DOL and the aggregates industry talk roads, jobs, and safety

Collaboration with the aggregates industry regarding challenges facing it and the nation was the focus of an Oct. 20 roundtable convened by Secretary of Labor Tom Perez, with input from Assistant Secretary of Labor Joe Main. The roundtable included members of the National Stone, Sand & Gravel Association (NSSGA), eight state association executives, and eight operators representing both large and small companies from coast to coast.

“We were really able to give him a great perspective from around the country; our feelings about what’s important to the aggregates industry, why a highway bill and a stable funding solution is so important, and, why we’re frankly glad to see some of the things Joe Main has been able to do at MSHA to promote more consistency, more communication, and more collaboration,” says Mike Johnson, NSSGA president and CEO.

Securing highway funding

Although the highway funding falls under the purview of the Secretary of Transportation rather than the Secretary of Labor, it was quickly addressed by the roundtable as discussion turned to the Grow America Act and the need for a long-term transportation bill based on a stable funding mechanism.

“Investing in our national infrastructure facilitates economic growth and creates jobs,” points out Ron Summers, senior vice president Materials Division, CalPortland. “Restoring economic growth and job creation for our industry and the country will rely on a sound, long-term surface transportation reauthorization bill.”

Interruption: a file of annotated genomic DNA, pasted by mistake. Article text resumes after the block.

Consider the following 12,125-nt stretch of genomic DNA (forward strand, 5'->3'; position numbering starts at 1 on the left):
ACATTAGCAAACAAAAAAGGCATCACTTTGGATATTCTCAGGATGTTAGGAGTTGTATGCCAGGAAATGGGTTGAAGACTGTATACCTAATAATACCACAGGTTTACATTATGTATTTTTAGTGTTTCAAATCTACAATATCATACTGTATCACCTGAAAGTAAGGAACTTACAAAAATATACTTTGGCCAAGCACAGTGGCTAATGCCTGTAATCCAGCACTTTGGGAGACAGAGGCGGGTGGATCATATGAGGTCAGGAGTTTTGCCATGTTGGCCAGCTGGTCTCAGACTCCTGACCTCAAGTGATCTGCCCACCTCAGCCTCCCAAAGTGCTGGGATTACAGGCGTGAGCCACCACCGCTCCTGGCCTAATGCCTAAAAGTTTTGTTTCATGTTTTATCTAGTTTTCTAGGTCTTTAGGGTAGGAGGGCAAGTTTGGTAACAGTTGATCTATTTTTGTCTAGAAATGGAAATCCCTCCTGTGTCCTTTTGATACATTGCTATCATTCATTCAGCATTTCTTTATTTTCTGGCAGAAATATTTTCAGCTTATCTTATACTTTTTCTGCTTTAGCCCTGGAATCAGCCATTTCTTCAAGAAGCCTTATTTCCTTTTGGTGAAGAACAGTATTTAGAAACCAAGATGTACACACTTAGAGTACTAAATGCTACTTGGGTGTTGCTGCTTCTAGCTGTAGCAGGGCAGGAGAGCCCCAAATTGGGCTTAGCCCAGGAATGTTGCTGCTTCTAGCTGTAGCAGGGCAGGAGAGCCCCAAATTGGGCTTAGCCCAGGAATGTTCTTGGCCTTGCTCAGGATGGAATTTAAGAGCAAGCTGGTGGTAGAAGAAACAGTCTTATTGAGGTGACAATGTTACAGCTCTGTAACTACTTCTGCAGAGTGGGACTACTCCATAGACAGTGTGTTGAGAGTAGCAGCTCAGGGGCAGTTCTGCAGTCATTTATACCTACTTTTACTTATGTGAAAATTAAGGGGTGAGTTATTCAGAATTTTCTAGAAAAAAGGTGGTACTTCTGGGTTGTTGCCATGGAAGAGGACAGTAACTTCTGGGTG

Several of the roundtable participants say Secretary Perez seems well aware of the correlation between infrastructure investment and job growth.

“I was a bit surprised, but pleased, to hear Secretary Perez’ enthusiasm for a fully-funded, long-term federal transportation program,” says Steve Rudloff, executive manager of the Missouri Limestone Producers Association Inc. “The labor connection is obvious, but to be such a strong advocate for something outside his department’s area of responsibility was unexpected.”

“I think that this meeting gave good perspective about the need for long-term, stable funding first,” adds Robert Jones, executive director of the Indiana Minerals Aggregates Association. “If that is in place, then jobs will come.”

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Although the roundtable discussion did not include an in-depth discussion of funding solutions, the group did underscore that a user fee is an important part of the solution.  “Obviously, we need to look at anything that is on the table, but in the immediate future, we need to go with what works, and we know the gas tax works,” Johnson says.

The timing may be right to push for an increase in user fees. As gas prices continue to fall, the 12-cent increase proposed by Sen. Chris Murphy (D-Conn.) and Sen. Bob Corker (R-Tenn.) could be palatable to drivers who are tired of potholes and congestion. “It’s crucially important that we get a solution in place this year,” Johnson says. “We shouldn’t let the lame duck (session) go by and have Congress take action on any matters without taking a look at how we pay for a new highway bill.”

Creating jobs

As the nation’s chief jobs officer, Secretary Perez was interested in ensuring the aggregates industry is ready and able to ramp up its workforce to fill newly created positions when a highway bill is passed.